This morning, Twitter is abuzz with dial-up jokes about Verizon buying AOL for $50 bucks a share, or $4.4 billion dollars.
Verizon is so stupid. You can get like 500 hours of AOL for free.
— Chase Mitchell (@ChaseMit) May 12, 2015
— Ad Age (@adage) May 12, 2015
While the “can you hear me now” quips are pretty hilarious, the buy is more about mobile, advertising, and OTT offerings. From Verizon’s official statement:
AOL is a leader in the digital content and advertising platforms space, and the combination of Verizon and AOL creates a scaled, mobile-first platform offering directly targeted at what eMarketer estimates is a nearly $600 billion global advertising industry. AOL’s key assets include its subscription business; its premium portfolio of global content brands, including The Huffington Post, TechCrunch, Engadget, MAKERS and AOL.com, as well as its millennial-focused OTT, Emmy-nominated original video content; and its programmatic advertising platforms.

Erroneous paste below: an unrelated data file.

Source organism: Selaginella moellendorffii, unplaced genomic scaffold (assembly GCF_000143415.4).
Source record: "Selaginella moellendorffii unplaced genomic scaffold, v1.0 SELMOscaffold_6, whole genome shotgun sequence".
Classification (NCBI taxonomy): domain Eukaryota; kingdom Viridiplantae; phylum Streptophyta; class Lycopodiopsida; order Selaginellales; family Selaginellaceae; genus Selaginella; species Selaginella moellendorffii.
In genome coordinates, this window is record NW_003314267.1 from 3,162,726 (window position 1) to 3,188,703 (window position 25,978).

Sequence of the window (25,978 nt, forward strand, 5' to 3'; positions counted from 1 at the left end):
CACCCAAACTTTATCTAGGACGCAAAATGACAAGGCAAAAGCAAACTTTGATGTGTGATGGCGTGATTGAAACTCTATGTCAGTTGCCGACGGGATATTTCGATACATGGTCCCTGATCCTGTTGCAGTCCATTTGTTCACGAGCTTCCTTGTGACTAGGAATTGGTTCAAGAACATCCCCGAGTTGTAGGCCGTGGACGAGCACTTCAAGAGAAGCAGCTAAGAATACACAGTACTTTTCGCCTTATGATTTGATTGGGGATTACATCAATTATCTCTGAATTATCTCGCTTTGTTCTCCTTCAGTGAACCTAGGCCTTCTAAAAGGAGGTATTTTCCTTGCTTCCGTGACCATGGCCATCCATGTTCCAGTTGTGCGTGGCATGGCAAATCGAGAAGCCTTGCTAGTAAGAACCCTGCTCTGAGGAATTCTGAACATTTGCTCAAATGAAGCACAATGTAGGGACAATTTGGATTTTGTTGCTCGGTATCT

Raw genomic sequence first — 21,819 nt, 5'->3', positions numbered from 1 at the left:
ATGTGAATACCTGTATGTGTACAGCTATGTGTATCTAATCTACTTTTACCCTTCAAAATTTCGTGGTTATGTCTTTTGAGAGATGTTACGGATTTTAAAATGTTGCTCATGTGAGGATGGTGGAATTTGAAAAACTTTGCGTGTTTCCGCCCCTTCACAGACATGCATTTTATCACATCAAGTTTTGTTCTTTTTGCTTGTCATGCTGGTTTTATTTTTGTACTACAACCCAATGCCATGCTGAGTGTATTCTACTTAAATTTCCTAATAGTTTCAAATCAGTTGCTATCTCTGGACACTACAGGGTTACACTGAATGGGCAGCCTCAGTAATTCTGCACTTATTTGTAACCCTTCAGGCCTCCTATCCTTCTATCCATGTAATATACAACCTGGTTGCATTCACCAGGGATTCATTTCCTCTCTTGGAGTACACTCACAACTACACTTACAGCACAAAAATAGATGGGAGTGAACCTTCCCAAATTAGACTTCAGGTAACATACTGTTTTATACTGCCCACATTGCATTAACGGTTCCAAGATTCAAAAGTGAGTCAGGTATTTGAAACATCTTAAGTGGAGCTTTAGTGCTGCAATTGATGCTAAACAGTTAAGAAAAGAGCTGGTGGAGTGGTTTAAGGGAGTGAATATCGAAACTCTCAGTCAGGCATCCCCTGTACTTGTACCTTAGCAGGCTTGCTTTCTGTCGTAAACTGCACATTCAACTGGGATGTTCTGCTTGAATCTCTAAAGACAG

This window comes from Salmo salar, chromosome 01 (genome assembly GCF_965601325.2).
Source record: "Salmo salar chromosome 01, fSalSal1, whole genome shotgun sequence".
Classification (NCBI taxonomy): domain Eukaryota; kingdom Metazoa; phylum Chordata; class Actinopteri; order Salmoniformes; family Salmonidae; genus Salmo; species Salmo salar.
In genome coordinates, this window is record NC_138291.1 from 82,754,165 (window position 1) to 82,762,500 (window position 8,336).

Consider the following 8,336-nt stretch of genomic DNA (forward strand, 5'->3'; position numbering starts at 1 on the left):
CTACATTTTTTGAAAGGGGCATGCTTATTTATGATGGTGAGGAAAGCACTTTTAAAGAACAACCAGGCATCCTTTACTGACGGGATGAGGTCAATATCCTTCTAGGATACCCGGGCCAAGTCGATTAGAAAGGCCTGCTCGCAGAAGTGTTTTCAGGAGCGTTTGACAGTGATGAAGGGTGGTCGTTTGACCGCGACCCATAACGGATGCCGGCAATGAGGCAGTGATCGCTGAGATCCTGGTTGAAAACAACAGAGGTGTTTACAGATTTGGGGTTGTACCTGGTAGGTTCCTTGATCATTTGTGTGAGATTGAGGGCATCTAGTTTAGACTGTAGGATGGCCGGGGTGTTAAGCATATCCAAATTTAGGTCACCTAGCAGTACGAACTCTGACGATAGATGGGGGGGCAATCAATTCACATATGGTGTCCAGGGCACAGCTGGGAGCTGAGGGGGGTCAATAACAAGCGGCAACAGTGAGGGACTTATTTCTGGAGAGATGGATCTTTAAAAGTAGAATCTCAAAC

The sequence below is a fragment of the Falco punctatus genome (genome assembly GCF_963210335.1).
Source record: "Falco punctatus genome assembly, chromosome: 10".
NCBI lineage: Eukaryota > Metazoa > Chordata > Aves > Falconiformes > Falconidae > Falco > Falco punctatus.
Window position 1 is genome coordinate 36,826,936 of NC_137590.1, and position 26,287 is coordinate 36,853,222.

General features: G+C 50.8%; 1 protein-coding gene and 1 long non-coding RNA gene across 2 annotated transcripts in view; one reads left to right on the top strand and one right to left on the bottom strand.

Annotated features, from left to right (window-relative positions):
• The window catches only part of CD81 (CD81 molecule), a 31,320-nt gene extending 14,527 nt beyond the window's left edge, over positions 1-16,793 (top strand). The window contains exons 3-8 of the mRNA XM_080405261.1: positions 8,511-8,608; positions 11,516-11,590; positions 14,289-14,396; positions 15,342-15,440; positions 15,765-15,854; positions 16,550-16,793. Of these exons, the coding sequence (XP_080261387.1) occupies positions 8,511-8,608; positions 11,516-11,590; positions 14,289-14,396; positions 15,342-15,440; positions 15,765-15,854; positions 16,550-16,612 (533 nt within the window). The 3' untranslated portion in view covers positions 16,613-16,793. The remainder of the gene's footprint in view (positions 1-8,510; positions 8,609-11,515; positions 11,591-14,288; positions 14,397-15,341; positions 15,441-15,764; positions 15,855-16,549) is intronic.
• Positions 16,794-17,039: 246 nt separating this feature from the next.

At the New Fronts last week, AOL announced a partnership with NBC Universal to create original content and distribute it together. Paired with Verizon’s recent moves in offering tailored, skinny cable bundles, buying AOL is simply good strategy. As Jim Edwards puts it in Business Insider:
AOL basically gives Verizon a stake in the future: It gives its customers something to look at after it has sold them the internet access that gets them there, and after its stores have sold them a phone to look at that stuff on.
So go ahead and make the dial-up jokes, but Verizon’s getting serious about its OTT game.